By Leroy Douresseaux
Jun 26, 2008 - 9:18
|Thanks to barnesandnoble.com for the cover image to Nana 11.|
Rated “M” for “Mature”
In this tale of two young women named “Nana,” Nana “Hachi” Komatsu moves to Tokyo to start her life over, while Nana Osaki moves to the city to make it big as a rock star. Chance unites them, and together they navigate the world of fashion, gossip, music, sex, and all-night parties.
In Nana, Vol. 11, Nana Osaki and her Blast (Black Stones) band mates move into a weird, rundown dorm building to avoid the media – at the behest of their record company, which is starting to seem like a yakuza-run operation. This is the same record company that has them on a very tight schedule, with all their time spent in the recording studio, giving interviews, and preparing for their first TV appearance on the hot music show, “Music Studio.” The biggest surprise is that Blast will share the stage with Trapnest, the band led by Takumi Ichinose, Hachi’s husband-to-be. After a long separation, are Nana and Nana headed for a reunion?
THE LOWDOWN: At one point in Nana, Vol. 11, a character warns another character against the conversation becoming like something out of “a hip love drama.” On the surface, this josei manga (comics for adult women) does come across as a crazy, sexy, cool, rock music soap opera – a hip love drama. Nana, however, is a very involved character drama. Alternately labyrinthine and almost clinical in her depiction of complex friendships and associations, manga-ka Ai Yazawa peels back the layers of these characters and their bonds (sometimes almost in maddening detail) as if she herself is just discovering these people. Sometimes, that is problematic for the narrative flow, but mostly, it’s engaging.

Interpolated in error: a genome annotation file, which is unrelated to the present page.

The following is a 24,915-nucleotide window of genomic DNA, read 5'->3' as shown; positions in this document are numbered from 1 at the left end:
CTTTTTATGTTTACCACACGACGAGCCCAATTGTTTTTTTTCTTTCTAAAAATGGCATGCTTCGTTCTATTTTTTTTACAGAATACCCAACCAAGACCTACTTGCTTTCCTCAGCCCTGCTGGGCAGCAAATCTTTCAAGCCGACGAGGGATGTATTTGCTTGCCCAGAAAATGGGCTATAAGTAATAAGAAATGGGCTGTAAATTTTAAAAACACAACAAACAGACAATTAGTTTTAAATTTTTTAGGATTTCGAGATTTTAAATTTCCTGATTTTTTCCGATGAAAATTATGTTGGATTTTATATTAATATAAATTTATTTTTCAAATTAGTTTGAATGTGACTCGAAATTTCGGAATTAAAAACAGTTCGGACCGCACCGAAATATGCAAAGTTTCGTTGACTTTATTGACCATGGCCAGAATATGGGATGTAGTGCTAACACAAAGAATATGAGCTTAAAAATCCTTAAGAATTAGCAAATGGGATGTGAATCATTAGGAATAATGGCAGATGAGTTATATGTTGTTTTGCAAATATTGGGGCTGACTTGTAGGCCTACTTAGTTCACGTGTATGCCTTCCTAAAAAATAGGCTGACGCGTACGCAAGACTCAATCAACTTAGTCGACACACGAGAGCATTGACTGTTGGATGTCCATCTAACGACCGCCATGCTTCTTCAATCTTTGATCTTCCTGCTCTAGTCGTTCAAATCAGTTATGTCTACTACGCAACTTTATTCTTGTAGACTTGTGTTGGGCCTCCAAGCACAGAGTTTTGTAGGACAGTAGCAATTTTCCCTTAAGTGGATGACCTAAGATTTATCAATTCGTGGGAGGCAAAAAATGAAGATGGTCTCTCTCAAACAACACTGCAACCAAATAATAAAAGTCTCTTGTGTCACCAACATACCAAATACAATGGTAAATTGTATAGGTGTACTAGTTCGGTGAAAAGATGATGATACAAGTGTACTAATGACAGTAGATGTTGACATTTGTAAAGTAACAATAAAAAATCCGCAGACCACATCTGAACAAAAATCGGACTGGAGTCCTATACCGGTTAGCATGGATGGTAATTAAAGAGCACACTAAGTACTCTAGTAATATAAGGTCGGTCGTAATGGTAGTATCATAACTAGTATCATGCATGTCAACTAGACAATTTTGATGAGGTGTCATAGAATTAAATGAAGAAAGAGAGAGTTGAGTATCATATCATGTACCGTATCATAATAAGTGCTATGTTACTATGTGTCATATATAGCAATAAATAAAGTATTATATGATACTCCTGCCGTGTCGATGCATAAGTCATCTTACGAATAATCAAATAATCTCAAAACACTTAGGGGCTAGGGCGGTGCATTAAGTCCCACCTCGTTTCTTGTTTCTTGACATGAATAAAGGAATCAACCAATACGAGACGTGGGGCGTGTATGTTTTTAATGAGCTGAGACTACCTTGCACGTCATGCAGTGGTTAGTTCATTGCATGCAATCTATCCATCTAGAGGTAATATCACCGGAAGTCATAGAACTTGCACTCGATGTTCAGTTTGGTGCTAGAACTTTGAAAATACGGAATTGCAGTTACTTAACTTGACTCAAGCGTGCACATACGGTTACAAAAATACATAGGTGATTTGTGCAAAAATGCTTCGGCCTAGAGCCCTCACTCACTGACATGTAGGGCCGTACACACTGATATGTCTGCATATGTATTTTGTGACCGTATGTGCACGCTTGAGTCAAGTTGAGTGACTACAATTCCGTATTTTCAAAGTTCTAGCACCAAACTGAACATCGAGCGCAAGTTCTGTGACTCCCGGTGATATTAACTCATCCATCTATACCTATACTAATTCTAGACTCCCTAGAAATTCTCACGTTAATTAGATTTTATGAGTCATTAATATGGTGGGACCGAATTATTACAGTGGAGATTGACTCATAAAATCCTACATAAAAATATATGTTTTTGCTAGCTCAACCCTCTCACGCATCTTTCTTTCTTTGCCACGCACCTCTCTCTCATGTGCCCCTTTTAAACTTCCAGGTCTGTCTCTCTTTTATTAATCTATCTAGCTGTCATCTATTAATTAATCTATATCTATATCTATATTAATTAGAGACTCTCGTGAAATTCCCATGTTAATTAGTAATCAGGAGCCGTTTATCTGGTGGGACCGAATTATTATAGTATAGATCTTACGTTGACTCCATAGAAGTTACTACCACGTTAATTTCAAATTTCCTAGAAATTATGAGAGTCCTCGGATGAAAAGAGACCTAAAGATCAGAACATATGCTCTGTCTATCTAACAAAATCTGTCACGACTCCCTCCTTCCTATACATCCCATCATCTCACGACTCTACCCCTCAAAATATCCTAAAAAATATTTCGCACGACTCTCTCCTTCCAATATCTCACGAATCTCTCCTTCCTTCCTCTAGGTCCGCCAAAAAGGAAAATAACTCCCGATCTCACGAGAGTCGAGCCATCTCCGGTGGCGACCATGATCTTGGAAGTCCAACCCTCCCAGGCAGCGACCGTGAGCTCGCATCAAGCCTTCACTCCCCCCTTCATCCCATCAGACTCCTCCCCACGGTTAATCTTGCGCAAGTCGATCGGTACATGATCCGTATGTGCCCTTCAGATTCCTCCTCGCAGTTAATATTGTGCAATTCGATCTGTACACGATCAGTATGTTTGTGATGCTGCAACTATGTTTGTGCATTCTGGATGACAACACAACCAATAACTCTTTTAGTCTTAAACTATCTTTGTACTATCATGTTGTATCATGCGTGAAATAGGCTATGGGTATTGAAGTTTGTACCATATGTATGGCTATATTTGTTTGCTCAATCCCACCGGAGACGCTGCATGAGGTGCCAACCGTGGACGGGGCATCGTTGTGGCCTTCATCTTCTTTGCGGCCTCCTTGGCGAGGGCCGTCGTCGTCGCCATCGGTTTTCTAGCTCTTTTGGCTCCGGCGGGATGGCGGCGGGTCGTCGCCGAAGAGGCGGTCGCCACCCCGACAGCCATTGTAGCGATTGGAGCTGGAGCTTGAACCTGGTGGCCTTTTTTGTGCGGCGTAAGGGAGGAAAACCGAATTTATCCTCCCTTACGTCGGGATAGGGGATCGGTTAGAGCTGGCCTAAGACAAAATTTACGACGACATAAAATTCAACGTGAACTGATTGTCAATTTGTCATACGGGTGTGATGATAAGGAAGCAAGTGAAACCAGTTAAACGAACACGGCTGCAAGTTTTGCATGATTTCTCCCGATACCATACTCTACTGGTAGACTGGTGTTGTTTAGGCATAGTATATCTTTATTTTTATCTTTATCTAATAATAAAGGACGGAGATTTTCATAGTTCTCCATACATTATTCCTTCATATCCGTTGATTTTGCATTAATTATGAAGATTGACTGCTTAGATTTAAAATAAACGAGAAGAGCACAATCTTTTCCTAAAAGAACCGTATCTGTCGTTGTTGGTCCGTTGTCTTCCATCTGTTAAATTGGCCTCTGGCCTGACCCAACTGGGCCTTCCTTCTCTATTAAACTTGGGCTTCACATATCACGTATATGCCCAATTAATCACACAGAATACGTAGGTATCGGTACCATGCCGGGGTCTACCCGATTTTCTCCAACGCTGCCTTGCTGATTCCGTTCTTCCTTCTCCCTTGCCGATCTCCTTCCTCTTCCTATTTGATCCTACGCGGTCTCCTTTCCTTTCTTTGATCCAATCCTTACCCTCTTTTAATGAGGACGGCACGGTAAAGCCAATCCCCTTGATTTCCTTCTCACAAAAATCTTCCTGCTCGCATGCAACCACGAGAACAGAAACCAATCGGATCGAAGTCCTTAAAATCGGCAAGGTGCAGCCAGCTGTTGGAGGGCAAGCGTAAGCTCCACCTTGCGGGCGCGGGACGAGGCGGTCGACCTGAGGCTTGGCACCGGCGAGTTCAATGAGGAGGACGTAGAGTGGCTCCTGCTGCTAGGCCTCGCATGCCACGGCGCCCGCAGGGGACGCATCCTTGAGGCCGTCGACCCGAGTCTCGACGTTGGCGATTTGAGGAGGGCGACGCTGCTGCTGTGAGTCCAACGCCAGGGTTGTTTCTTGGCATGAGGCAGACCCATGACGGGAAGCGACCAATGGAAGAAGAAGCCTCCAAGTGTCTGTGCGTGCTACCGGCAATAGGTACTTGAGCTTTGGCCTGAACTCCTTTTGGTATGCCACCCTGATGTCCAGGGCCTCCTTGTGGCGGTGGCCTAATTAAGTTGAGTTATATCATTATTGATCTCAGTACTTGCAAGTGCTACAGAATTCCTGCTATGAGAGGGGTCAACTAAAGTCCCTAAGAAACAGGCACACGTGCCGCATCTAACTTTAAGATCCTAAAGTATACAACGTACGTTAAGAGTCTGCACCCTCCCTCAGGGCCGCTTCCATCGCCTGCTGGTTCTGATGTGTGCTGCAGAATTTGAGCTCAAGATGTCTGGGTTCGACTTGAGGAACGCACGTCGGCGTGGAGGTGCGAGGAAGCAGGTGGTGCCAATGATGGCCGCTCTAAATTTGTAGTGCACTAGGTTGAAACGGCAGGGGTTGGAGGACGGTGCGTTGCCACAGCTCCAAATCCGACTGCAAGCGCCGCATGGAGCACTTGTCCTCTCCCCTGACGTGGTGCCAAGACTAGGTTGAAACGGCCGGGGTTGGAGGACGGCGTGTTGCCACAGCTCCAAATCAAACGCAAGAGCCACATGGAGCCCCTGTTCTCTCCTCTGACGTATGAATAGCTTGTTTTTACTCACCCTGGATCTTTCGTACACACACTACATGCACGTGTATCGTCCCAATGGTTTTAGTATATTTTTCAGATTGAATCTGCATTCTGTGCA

Visually, Yazawa’s art is ornate, as she takes something like a decorative approach to drawing the characters, though often Yazawa’s art is chic and razor sharp cool. Perhaps, this appealing style is why Nana will come across like manga as music video/teen soap. Nana also bears a passing resemblance to classic Jaime Hernandez Love & Rockets comics, especially the stories found in the book collection, The Girl from H.O.P.P.E.R.S.
POSSIBLE AUDIENCE: Not quite like manga from VIZ Media’s “Shojo Beat” line (although it is part of this line), Nana is grown folks drama.